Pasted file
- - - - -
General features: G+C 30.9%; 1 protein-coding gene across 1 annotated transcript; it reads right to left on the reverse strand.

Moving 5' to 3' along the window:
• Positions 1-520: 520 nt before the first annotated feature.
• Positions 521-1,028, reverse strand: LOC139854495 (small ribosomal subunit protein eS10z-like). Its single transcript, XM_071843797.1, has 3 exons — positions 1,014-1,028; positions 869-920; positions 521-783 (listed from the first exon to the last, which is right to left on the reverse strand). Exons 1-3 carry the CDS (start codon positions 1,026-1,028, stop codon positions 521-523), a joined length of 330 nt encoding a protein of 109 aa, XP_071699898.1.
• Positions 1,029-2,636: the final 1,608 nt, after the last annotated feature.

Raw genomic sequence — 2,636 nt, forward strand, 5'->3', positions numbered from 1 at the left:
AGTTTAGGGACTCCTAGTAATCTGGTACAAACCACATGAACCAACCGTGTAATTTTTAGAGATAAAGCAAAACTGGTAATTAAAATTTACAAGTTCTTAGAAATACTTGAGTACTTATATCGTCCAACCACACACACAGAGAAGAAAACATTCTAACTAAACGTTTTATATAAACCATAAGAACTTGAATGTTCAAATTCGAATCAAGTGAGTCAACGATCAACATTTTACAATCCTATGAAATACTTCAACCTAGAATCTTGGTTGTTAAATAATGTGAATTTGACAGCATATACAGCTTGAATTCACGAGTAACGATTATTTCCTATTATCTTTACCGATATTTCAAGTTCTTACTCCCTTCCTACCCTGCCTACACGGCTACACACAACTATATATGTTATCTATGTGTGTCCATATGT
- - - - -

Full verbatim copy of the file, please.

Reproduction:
General features: G+C 30.9%; 1 protein-coding gene across 1 annotated transcript; it reads right to left on the reverse strand.

Moving 5' to 3' along the window:
• Positions 1-520: 520 nt before the first annotated feature.
• Positions 521-1,028, reverse strand: LOC139854495 (small ribosomal subunit protein eS10z-like). Its single transcript, XM_071843797.1, has 3 exons — positions 1,014-1,028; positions 869-920; positions 521-783 (listed from the first exon to the last, which is right to left on the reverse strand). Exons 1-3 carry the CDS (start codon positions 1,026-1,028, stop codon positions 521-523), a joined length of 330 nt encoding a protein of 109 aa, XP_071699898.1.
• Positions 1,029-2,636: the final 1,608 nt, after the last annotated feature.

Raw genomic sequence — 2,636 nt, forward strand, 5'->3', positions numbered from 1 at the left:
AGTTTAGGGACTCCTAGTAATCTGGTACAAACCACATGAACCAACCGTGTAATTTTTAGAGATAAAGCAAAACTGGTAATTAAAATTTACAAGTTCTTAGAAATACTTGAGTACTTATATCGTCCAACCACACACACAGAGAAGAAAACATTCTAACTAAACGTTTTATATAAACCATAAGAACTTGAATGTTCAAATTCGAATCAAGTGAGTCAACGATCAACATTTTACAATCCTATGAAATACTTCAACCTAGAATCTTGGTTGTTAAATAATGTGAATTTGACAGCATATACAGCTTGAATTCACGAGTAACGATTATTTCCTATTATCTTTACCGATATTTCAAGTTCTTACTCCCTTCCTACCCTGCCTACACGGCTACACACAACTATATATGTTATCTATGTGTGTCCATATGT